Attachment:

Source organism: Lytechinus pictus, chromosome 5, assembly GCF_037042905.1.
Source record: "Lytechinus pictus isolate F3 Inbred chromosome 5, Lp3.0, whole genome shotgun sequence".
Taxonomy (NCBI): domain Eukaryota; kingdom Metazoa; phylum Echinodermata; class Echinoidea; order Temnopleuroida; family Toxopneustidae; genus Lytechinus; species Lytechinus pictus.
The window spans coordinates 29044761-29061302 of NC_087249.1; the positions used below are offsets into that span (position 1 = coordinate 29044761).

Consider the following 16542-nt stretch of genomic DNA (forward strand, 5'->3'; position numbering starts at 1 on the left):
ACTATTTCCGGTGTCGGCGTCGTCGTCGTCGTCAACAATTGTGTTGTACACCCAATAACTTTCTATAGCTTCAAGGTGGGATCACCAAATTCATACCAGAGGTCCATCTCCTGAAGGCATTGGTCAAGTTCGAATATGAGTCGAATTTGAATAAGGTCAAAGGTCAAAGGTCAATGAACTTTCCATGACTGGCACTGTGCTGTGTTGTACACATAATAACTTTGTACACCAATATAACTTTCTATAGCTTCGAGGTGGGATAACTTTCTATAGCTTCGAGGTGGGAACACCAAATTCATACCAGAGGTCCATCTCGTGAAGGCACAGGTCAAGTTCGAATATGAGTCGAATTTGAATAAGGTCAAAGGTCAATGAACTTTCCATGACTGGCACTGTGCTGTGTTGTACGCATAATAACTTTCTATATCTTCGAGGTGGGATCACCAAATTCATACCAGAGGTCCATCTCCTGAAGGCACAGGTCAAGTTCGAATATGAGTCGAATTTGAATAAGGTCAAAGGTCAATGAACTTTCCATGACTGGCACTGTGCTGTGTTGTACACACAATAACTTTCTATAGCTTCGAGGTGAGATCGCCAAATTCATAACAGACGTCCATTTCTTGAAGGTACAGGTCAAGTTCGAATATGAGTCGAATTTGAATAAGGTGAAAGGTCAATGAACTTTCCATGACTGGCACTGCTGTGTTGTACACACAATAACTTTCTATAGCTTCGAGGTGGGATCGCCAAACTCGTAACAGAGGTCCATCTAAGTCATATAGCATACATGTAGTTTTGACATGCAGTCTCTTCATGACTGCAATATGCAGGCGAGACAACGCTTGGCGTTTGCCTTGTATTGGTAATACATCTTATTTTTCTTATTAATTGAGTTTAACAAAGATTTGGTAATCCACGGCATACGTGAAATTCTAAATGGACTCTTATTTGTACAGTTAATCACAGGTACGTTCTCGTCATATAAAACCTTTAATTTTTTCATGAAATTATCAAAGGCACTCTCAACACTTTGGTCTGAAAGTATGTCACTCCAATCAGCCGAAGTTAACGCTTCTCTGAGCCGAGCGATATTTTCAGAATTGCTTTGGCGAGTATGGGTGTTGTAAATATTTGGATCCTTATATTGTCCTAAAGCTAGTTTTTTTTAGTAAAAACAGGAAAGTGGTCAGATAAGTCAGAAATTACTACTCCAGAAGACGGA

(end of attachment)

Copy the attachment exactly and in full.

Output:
Source organism: Lytechinus pictus, chromosome 5, assembly GCF_037042905.1.
Source record: "Lytechinus pictus isolate F3 Inbred chromosome 5, Lp3.0, whole genome shotgun sequence".
Taxonomy (NCBI): domain Eukaryota; kingdom Metazoa; phylum Echinodermata; class Echinoidea; order Temnopleuroida; family Toxopneustidae; genus Lytechinus; species Lytechinus pictus.
The window spans coordinates 29044761-29061302 of NC_087249.1; the positions used below are offsets into that span (position 1 = coordinate 29044761).

Consider the following 16542-nt stretch of genomic DNA (forward strand, 5'->3'; position numbering starts at 1 on the left):
ACTATTTCCGGTGTCGGCGTCGTCGTCGTCGTCAACAATTGTGTTGTACACCCAATAACTTTCTATAGCTTCAAGGTGGGATCACCAAATTCATACCAGAGGTCCATCTCCTGAAGGCATTGGTCAAGTTCGAATATGAGTCGAATTTGAATAAGGTCAAAGGTCAAAGGTCAATGAACTTTCCATGACTGGCACTGTGCTGTGTTGTACACATAATAACTTTGTACACCAATATAACTTTCTATAGCTTCGAGGTGGGATAACTTTCTATAGCTTCGAGGTGGGAACACCAAATTCATACCAGAGGTCCATCTCGTGAAGGCACAGGTCAAGTTCGAATATGAGTCGAATTTGAATAAGGTCAAAGGTCAATGAACTTTCCATGACTGGCACTGTGCTGTGTTGTACGCATAATAACTTTCTATATCTTCGAGGTGGGATCACCAAATTCATACCAGAGGTCCATCTCCTGAAGGCACAGGTCAAGTTCGAATATGAGTCGAATTTGAATAAGGTCAAAGGTCAATGAACTTTCCATGACTGGCACTGTGCTGTGTTGTACACACAATAACTTTCTATAGCTTCGAGGTGAGATCGCCAAATTCATAACAGACGTCCATTTCTTGAAGGTACAGGTCAAGTTCGAATATGAGTCGAATTTGAATAAGGTGAAAGGTCAATGAACTTTCCATGACTGGCACTGCTGTGTTGTACACACAATAACTTTCTATAGCTTCGAGGTGGGATCGCCAAACTCGTAACAGAGGTCCATCTAAGTCATATAGCATACATGTAGTTTTGACATGCAGTCTCTTCATGACTGCAATATGCAGGCGAGACAACGCTTGGCGTTTGCCTTGTATTGGTAATACATCTTATTTTTCTTATTAATTGAGTTTAACAAAGATTTGGTAATCCACGGCATACGTGAAATTCTAAATGGACTCTTATTTGTACAGTTAATCACAGGTACGTTCTCGTCATATAAAACCTTTAATTTTTTCATGAAATTATCAAAGGCACTCTCAACACTTTGGTCTGAAAGTATGTCACTCCAATCAGCCGAAGTTAACGCTTCTCTGAGCCGAGCGATATTTTCAGAATTGCTTTGGCGAGTATGGGTGTTGTAAATATTTGGATCCTTATATTGTCCTAAAGCTAGTTTTTTTTAGTAAAAACAGGAAAGTGGTCAGATAAGTCAGAAATTACTACTCCAGAAGACGGA